by Brianna Crandall — February 17, 2017 — Driven by the Industrial Internet of Things (IIoT), the global market for robotics in manufacturing is steadily gathering pace, finds a new analysis by global growth partnership company Frost & Sullivan. Since the industrial cloud is in a nascent stage, manufacturing companies are unclear about its benefits. Nevertheless, digitization and human-robot collaboration are set to transform manufacturing business models. In pursuit of this vision, major contenders of the industry are investing in intuitive large robots for factory operations. As a result, adoption of industrial robotics in factories is expected to witness a compound annual growth rate (CAGR) of 14.4 percent during 2016-2023.
Industrial Automation and Process Control Research Analyst Sharmila Annaswamy stated:
Cloud, a major enabler of IoT and data analytics, will disrupt industrial manufacturing as manufacturers turn to software/data-driven services apart from legacy automation systems. The convergence of information technology (IT) and operations technology (OT) will drive collaborations between robot manufacturers and communication and software providers. By 2023, the global industrial robotics market is expected to reach USD 70.26 billion.
Benefits such as better utilization of factory floor space and 25 percent reduction in installation cost are expected to draw customers to collaborative robots over their traditional counterparts. However, market participants must strictly consider existing risk assessment methodologies and implement improvised safety regulations to ensure customers the best value, advises Frost & Sullivan. This will encourage deployment of collaborative robots for niche applications such as assembling electrical or automotive parts.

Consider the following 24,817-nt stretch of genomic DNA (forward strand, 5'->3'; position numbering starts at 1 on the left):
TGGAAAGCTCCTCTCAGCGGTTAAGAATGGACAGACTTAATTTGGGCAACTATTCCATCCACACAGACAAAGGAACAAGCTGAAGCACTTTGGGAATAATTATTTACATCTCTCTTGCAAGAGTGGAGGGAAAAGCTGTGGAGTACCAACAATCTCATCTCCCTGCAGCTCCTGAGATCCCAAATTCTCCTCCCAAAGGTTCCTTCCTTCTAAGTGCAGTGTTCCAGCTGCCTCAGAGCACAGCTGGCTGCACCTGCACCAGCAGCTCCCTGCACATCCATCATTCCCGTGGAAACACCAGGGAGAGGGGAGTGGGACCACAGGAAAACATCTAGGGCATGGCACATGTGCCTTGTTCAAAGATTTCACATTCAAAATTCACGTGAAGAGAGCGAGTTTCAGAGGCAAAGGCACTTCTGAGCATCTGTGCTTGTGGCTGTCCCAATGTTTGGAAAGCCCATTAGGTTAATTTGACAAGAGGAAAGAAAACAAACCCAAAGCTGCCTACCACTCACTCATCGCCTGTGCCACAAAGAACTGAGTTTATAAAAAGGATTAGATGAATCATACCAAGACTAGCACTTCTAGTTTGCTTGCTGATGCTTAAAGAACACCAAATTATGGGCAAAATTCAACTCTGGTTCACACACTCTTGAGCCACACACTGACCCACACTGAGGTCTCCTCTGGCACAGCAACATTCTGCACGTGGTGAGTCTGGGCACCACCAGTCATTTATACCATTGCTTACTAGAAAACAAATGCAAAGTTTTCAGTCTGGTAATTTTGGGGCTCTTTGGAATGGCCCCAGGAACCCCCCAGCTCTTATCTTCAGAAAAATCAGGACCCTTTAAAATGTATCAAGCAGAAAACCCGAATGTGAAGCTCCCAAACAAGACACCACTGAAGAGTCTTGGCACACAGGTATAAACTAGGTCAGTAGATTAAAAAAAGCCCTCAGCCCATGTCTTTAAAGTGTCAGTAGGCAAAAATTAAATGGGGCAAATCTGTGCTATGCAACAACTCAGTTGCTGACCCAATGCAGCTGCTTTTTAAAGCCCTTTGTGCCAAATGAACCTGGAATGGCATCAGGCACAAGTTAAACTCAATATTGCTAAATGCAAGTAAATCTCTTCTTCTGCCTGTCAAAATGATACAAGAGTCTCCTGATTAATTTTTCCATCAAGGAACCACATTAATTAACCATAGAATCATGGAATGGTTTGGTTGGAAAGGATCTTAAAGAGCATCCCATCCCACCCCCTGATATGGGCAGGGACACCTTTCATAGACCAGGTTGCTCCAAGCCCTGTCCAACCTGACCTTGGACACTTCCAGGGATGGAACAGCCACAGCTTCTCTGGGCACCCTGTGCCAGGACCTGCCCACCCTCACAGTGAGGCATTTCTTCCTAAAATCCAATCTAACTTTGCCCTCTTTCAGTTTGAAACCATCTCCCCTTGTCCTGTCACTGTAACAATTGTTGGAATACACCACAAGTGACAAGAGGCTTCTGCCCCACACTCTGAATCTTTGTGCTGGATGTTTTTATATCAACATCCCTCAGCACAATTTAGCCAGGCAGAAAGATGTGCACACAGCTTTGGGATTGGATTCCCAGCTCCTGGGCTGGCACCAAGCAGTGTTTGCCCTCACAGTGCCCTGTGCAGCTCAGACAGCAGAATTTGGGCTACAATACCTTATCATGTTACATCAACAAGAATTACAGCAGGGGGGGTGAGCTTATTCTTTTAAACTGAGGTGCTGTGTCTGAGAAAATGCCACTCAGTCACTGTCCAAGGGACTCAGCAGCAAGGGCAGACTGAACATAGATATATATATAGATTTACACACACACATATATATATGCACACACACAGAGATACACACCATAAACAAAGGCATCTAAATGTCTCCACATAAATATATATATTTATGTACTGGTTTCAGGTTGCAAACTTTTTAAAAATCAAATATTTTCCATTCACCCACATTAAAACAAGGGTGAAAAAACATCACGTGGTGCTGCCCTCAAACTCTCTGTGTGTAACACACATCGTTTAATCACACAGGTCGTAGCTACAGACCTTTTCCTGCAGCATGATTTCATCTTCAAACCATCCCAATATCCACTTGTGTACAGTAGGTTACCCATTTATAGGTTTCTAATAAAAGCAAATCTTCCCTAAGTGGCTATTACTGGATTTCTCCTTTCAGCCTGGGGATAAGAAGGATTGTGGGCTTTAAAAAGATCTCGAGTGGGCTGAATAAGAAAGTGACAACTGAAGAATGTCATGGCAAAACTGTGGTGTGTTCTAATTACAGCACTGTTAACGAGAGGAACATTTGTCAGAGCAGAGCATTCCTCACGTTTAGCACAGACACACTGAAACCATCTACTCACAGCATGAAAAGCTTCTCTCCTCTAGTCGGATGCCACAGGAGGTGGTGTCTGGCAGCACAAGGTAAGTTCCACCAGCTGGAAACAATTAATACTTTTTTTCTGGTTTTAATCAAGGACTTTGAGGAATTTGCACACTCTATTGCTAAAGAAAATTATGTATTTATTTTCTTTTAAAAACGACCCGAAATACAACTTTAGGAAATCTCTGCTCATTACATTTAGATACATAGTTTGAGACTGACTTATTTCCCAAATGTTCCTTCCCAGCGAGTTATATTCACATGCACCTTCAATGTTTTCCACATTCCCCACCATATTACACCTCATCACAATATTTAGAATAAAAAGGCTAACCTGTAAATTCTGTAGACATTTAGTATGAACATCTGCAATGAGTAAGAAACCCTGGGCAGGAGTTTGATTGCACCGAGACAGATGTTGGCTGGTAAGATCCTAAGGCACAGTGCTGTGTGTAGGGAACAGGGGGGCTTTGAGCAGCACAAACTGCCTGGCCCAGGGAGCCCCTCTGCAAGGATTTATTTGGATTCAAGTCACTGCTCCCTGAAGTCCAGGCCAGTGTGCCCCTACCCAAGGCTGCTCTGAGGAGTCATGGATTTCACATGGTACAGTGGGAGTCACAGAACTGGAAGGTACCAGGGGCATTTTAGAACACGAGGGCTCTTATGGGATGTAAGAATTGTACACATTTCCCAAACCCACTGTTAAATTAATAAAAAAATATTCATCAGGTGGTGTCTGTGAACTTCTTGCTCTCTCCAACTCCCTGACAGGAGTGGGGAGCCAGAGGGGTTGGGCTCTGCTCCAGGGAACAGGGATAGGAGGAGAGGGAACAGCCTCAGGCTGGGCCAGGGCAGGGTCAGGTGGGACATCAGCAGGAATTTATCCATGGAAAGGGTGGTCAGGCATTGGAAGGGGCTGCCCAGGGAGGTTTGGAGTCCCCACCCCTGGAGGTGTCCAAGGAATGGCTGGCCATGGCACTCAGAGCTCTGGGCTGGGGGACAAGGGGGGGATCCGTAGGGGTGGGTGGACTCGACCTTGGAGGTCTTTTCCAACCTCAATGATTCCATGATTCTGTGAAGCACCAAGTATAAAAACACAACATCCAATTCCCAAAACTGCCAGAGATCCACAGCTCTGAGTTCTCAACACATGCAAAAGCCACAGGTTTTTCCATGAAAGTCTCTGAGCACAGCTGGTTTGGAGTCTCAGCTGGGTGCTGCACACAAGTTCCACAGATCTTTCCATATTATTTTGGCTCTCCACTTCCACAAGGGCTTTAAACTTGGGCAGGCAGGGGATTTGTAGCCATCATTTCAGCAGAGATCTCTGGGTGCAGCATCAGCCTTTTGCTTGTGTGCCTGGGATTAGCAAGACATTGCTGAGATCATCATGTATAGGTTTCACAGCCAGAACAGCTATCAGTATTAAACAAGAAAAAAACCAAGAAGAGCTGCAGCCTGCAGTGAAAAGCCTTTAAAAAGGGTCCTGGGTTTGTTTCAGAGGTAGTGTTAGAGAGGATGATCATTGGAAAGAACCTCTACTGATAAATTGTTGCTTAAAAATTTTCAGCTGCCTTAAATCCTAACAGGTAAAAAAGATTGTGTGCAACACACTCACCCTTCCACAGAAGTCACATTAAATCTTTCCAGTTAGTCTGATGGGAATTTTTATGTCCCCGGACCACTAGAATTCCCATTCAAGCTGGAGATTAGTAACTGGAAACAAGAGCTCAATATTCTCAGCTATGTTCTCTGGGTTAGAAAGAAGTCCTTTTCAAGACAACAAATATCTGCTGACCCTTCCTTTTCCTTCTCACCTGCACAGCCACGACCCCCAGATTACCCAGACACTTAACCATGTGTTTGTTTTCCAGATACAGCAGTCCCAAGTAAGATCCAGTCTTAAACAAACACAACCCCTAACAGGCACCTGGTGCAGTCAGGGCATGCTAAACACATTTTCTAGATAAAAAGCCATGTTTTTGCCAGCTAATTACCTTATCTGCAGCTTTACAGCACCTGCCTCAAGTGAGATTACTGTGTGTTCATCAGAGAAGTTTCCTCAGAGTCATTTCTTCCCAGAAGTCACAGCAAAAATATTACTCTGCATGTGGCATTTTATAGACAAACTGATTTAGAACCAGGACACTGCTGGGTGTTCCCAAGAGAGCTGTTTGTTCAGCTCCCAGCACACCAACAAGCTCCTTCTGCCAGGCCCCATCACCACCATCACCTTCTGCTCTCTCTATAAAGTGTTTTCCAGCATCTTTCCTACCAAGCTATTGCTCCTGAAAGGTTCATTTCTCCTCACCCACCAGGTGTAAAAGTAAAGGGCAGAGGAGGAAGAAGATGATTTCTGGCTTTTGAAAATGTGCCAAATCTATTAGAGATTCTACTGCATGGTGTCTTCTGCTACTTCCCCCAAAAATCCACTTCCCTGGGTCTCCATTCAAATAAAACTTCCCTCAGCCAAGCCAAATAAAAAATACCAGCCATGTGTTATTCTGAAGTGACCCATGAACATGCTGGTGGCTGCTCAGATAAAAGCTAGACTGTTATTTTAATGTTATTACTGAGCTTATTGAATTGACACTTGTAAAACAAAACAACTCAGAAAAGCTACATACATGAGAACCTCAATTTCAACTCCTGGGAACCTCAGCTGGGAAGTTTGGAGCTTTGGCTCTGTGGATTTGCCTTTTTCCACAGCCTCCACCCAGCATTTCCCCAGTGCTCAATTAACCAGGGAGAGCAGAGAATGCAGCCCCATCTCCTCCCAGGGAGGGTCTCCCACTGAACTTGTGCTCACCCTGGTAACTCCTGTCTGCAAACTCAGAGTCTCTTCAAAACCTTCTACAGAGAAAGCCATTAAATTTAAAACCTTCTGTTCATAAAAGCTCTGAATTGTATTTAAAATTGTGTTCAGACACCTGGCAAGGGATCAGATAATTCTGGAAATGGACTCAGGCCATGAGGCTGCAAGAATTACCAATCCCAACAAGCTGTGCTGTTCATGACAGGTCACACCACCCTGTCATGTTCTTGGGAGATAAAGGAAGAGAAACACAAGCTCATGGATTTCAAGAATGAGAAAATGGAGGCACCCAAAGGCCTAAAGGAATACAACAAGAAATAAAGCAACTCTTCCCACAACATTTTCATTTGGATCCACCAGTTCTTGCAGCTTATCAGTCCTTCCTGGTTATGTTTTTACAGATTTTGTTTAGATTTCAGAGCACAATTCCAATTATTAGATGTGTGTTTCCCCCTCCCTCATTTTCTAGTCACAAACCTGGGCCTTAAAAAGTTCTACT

Key challenges that leading industrial robotics companies will face include industrial cloud security concerns, low awareness, making cloud implementation seamless and cost effective, and boosting the skillset of resources to keep pace with the evolving manufacturing technologies.
Emphasis is also required on making industrial robots futuristic and economical through new business models, such as collaboration-as-a-service, plug-and-play, and robotics-as-a-service, which focus on quick returns on investment and lasting customer satisfaction. Companies such as GE, Siemens and Bosch are now catering to the specific needs of the industrial cloud market, leveraging their traditional industrial expertise to foray into the data-driven services on their own or through partnerships with IT cloud vendors.
Industrial Robotics — Decoding the Robotics Impact on Manufacturing: Collaborative Robots and Enriched Connectivity Technologies are Expected to Propel Growth in Factories, available for purchase from the Frost & Sullivan Web site, is part of the firm’s Industrial Automation & Process Control Growth Partnership Service program that includes insights on Big Data for manufacturing, digital factories, supply chain evolution, Services 2.0, safety-security for connected enterprises, Industry 4.0, contract manufacturing, and emerging economies of scale.
An Executive Summary and infographic of the report are available on the firm’s Web site, and interested readers may register for more information on this analysis and for a Growth Strategy Dialogue, a free interactive briefing with Frost & Sullivan’s thought leaders.